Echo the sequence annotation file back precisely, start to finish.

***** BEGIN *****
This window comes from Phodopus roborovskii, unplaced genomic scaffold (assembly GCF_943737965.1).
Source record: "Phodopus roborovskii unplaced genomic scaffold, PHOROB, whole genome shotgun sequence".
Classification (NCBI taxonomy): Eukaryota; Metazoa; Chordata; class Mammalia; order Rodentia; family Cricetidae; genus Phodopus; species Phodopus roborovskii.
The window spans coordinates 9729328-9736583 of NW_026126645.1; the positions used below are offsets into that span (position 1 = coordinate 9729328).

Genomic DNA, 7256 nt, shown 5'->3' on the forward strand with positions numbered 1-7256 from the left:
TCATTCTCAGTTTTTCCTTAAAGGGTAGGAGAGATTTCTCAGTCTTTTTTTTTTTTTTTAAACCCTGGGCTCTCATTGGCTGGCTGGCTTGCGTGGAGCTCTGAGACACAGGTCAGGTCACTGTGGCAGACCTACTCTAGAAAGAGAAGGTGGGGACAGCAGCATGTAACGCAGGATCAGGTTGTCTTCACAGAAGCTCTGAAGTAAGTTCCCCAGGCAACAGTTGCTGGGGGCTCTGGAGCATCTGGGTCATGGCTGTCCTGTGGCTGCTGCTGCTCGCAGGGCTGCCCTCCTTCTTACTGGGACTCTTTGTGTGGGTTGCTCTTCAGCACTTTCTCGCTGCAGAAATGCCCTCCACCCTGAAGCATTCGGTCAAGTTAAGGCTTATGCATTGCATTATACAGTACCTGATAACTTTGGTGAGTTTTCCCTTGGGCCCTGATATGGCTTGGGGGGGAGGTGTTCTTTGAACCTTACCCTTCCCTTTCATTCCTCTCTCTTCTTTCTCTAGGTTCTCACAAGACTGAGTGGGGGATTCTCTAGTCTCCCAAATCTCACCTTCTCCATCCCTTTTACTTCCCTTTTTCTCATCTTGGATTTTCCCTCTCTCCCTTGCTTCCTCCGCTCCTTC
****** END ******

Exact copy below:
This window comes from Phodopus roborovskii, unplaced genomic scaffold (assembly GCF_943737965.1).
Source record: "Phodopus roborovskii unplaced genomic scaffold, PHOROB, whole genome shotgun sequence".
Classification (NCBI taxonomy): Eukaryota; Metazoa; Chordata; class Mammalia; order Rodentia; family Cricetidae; genus Phodopus; species Phodopus roborovskii.
The window spans coordinates 9729328-9736583 of NW_026126645.1; the positions used below are offsets into that span (position 1 = coordinate 9729328).

Genomic DNA, 7256 nt, shown 5'->3' on the forward strand with positions numbered 1-7256 from the left:
TCATTCTCAGTTTTTCCTTAAAGGGTAGGAGAGATTTCTCAGTCTTTTTTTTTTTTTTTAAACCCTGGGCTCTCATTGGCTGGCTGGCTTGCGTGGAGCTCTGAGACACAGGTCAGGTCACTGTGGCAGACCTACTCTAGAAAGAGAAGGTGGGGACAGCAGCATGTAACGCAGGATCAGGTTGTCTTCACAGAAGCTCTGAAGTAAGTTCCCCAGGCAACAGTTGCTGGGGGCTCTGGAGCATCTGGGTCATGGCTGTCCTGTGGCTGCTGCTGCTCGCAGGGCTGCCCTCCTTCTTACTGGGACTCTTTGTGTGGGTTGCTCTTCAGCACTTTCTCGCTGCAGAAATGCCCTCCACCCTGAAGCATTCGGTCAAGTTAAGGCTTATGCATTGCATTATACAGTACCTGATAACTTTGGTGAGTTTTCCCTTGGGCCCTGATATGGCTTGGGGGGGAGGTGTTCTTTGAACCTTACCCTTCCCTTTCATTCCTCTCTCTTCTTTCTCTAGGTTCTCACAAGACTGAGTGGGGGATTCTCTAGTCTCCCAAATCTCACCTTCTCCATCCCTTTTACTTCCCTTTTTCTCATCTTGGATTTTCCCTCTCTCCCTTGCTTCCTCCGCTCCTTC